opinion

Outdoor porches protect organic hens

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Every day, nearly a million dozen organic eggs are sold across the nation. The expansion of organic egg production is a resounding success story for American agriculture — providing families with more options at the grocery store while supporting thousands of organic farmers throughout the nation.

That progress is at risk from a misguided proposal enacted in the closing hours of the Obama administration that would expose organic hens to predators and diseases. The rule has been delayed for further study, but it should be indefinitely suspended by the U.S. Department of Agriculture until the major animal health and food safety problems with the rule can be addressed. The proposal that was finalized would eliminate the use of outdoor porches for organic egg production. These screened-in porches, which are currently approved under the National Organic Program, protect organic hens.

The porches ensure that hens can have fresh air and sunlight, while protecting them from diseases and predators that can hurt or kill them.

Keeping hens safe is a major priority for all egg farmers. Two years ago, an outbreak of Avian Influenza carried by wild fowl devastated the egg industry, resulting in the loss of millions of hens and costing the federal government nearly $1 billion. This situation was tragic and must not be repeated.

Ironically, forcing organic egg farmers to expose their hens directly to the outdoors flies in the face of disease prevention best practices and would expose hens to exactly the same conditions that caused the Avian Influenza disaster. It directly contradicts the responsibility USDA bears to help farmers protect their hens, and ignores basic science.

That’s why it’s no surprise the rule has been opposed by a wide range of scientists and animal health experts. In public comments to USDA, the National Assembly of State Animal Health Officials (which represents state veterinarians) strongly opposed the rule, saying in part that the rule “forces farmers who otherwise embrace organic production ... to expose their hens to increased disease and predation risks and their eggs to increased food safety risk.”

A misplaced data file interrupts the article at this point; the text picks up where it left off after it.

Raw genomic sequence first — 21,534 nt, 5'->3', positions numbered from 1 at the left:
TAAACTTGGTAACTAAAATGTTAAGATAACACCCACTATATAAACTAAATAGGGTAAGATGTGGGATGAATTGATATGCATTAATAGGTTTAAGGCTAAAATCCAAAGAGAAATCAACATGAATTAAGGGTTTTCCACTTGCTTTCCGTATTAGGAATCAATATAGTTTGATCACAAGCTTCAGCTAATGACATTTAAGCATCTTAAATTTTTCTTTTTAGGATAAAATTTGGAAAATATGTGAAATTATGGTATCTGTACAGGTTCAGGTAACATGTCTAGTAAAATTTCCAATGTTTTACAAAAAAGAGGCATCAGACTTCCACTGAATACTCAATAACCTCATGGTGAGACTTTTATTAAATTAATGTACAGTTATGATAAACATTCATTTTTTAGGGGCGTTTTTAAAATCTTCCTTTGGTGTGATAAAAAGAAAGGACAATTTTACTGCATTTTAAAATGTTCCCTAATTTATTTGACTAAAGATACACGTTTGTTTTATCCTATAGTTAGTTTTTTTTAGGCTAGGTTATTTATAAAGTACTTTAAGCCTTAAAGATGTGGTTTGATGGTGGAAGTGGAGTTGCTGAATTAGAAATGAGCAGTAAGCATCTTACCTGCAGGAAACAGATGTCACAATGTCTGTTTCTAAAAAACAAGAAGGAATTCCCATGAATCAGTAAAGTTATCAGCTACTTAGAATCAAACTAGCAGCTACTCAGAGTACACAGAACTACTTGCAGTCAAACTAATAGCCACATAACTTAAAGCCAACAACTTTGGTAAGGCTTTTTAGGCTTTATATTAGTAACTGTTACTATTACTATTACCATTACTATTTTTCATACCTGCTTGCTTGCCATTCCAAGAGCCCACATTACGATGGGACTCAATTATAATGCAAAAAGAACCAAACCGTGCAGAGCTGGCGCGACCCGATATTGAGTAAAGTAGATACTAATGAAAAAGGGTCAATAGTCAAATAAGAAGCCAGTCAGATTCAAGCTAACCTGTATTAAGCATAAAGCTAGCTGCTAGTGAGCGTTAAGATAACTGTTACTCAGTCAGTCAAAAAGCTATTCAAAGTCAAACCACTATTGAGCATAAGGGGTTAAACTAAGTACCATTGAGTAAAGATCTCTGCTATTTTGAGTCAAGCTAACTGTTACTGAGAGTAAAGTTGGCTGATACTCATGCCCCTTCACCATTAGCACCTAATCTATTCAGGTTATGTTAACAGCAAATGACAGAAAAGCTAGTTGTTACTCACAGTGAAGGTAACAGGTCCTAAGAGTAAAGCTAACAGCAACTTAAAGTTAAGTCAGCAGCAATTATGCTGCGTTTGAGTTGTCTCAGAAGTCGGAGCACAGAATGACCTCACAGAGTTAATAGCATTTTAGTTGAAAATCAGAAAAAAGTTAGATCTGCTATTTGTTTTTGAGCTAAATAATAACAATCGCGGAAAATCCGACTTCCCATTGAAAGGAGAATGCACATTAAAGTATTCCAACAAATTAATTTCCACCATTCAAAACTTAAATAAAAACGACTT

And the National Association of State Departments of Agriculture urged USDA to suspend the rule, citing “significant animal health and biosecurity concerns” with the proposal.

In other words, outdoor porches protect organic hens. Eliminating the porches isn’t going to improve animal welfare — it’s going to result in more dead hens and more disease.

Our organization, the Michigan Agri-Business Association, has vigorously opposed this rule from its inception because it would deal a major setback to U.S. organic agriculture. It would force organic egg farmers to put their hens at risk for no reason. That simply isn’t acceptable.

This is a rule rooted entirely in politics, not science, and it needs to be fixed.

USDA has an opportunity to make the right decision for organic egg farmers and organic agriculture by delaying this misguided, last-minute rule indefinitely, until it can be revamped to follow basic animal health science and protect hens.

Chuck Lippstreu is communications director of the Michigan Agri-Business Association.

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